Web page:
Below are some things I have come to believe after more than a decade in criminal defense law, more than five years on the county drug court, and 41 years of experience in life, about the War on Drugs. Some thoughts are my own some are thoughts of other’s I have come to believe, and some are likely universal truths for which no one can take credit. I cannot remember which are which so just assume all the good ones (the ones with which you agree) are not mine.


The War on Drugs, which began in June of 1971, has failed. How anyone could say otherwise is a mystery. Those people are not reachable.


When you call something a “war” it means all options are on the table. Options like invading the private lives of citizens, fashioning exemptions to the Fourth Amendment, surveillance, and other extreme measures are only options when it’s a “war.”


This—the encroachment on our private lives and liberties—and the destruction of already disadvantaged, marginalized people are the casualties of the War on Drugs.


Drug addiction is a chronic disease of the brain. It is not a moral failure or a behavioral issue. If we realize this, we understand people who struggle with addiction are people, not something less than. And we understand they are worthy of, and are capable of, redemption.  


Drugs, and specifically making and selling drugs, follows basic models of business and capitalism. People make what sells, ship what sells, and don’t generally want to kill their customers but do want to establish a reputation as having the best (i.e. most potent) product. When a “new product” like fentanyl comes out, and it is as cheap as, or cheaper than, heroin and it’s more potent than heroin, people who use heroin quickly change their drug of choice to fentanyl because it is (to the person struggling with substance use) a superior product.


Drugs, including fentanyl, come to the United States because people in the United States want drugs, including fentanyl. If there were no market for drugs here, there would be no drugs here.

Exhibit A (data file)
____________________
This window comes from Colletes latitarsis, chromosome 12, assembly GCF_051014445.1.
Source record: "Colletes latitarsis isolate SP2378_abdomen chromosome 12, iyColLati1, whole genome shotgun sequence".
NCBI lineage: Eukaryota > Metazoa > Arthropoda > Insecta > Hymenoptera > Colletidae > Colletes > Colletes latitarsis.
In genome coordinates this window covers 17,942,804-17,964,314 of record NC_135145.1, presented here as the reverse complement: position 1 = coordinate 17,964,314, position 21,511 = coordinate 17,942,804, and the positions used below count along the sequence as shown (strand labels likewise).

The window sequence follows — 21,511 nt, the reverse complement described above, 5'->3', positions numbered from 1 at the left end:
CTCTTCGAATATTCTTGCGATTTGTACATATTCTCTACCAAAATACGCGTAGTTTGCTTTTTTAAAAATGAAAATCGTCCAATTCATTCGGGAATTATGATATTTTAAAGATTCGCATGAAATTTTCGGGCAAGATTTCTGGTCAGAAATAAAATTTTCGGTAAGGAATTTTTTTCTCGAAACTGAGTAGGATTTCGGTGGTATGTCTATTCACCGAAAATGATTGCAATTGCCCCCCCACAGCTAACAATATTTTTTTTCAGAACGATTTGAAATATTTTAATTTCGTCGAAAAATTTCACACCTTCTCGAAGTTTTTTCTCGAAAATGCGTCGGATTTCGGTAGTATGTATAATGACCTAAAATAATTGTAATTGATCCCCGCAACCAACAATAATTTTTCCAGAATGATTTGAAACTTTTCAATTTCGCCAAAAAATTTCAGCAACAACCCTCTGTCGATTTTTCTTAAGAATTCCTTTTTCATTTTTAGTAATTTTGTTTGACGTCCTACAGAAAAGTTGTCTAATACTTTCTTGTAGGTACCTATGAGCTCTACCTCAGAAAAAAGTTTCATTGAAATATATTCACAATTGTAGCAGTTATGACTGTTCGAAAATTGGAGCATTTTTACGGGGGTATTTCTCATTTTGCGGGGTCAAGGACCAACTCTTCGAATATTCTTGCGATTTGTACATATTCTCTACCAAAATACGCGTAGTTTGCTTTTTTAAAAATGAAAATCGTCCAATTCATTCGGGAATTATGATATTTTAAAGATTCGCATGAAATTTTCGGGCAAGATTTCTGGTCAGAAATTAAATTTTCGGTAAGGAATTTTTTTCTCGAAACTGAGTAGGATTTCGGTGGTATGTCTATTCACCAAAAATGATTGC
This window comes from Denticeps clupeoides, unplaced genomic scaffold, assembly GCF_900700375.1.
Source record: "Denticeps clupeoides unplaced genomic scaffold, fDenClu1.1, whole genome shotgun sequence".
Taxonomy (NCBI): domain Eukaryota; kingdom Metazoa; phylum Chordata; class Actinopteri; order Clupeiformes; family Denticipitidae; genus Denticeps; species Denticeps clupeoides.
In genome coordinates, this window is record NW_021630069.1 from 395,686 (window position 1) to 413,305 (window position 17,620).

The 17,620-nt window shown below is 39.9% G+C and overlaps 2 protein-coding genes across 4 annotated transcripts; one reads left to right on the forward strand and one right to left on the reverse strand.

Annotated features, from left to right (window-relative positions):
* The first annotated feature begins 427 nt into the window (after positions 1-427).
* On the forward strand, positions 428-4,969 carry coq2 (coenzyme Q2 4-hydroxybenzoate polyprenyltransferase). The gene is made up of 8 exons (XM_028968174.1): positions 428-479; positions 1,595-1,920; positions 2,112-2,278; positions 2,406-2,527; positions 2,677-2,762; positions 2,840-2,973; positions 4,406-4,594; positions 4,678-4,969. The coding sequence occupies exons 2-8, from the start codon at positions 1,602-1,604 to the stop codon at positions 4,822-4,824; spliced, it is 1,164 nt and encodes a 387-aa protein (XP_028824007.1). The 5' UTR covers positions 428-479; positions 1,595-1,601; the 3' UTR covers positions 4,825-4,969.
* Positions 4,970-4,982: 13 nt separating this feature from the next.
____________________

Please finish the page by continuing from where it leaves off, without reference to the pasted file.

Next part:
Compassion seems to be the only thing we haven’t tried in addressing the drug crisis in the United States.


You cannot prosecute your way out of the Opioid Epidemic. Harsher penalties are as irrelevant to someone who is addicted to drugs as is the fact that drugs are illegal.


The Drug Problem in the United States can only be solved along with the Mental Health Problem in the United States.


There are relatively simple things that could be done to address the overdose rate: encourage people to not use alone, to have Narcan, to call support lines when using (e.g. “Never Use Alone”), to test drugs for fentanyl with test strips, to provide medication for opioid use disorder to inmates who are incarcerated and are nearing release, and on and on. These things also get branded as “liberal” or “encouraging” drug use, but they are all things that for which data exists showing they work.


Our tendency to rank drug use is a mistake and prevents us from backing up to THE issue. For the person who believes they are using heroin and overdoses on fentanyl, and the person who believes they are using Adderall or Percocet and overdoses on fentanyl, and the person who knowingly uses fentanyl and overdoses, the question is why all felt like they had to use in the first place. Put another way, we need to ask the “why?” question first: why are people using drugs? If we can begin to address that problem, it begins to solve nearly every other problem the War on Drugs seeks to address.  


There is no death from drugs that is “better” (or less blameworthy, or less culpable, “she didn’t know the Adderall contained fentanyl” etc.) or worse (more blameworthy, more culpable, “she knew she was taking fentanyl”) than any other death from drugs, insofar as all deaths from drugs are (1) a tragedy and (2) preventable.


Legalizing all drugs is not the answer. It is not the answer because it doesn’t address the “why” part of the drug problem.


We need to rethink our (the United States’) relationship with some drugs. It now appears that there is some real medical benefit to controlled, physician assisted, use of ketamine and some psychedelics, and marijuana seems to be useful as medicine under the supervision of a medical professional. This is not to say these drugs should be legalized; this is just to say we need to rethink how we think about these drugs.


Medication for Opioid Use Disorder like methadone and buprenorphine is not trading one drug or vice for another anymore than taking medication for diabetes, cholesterol, or to lose weight is. We need to rethink our feelings and approach to medication for opioid use disorder.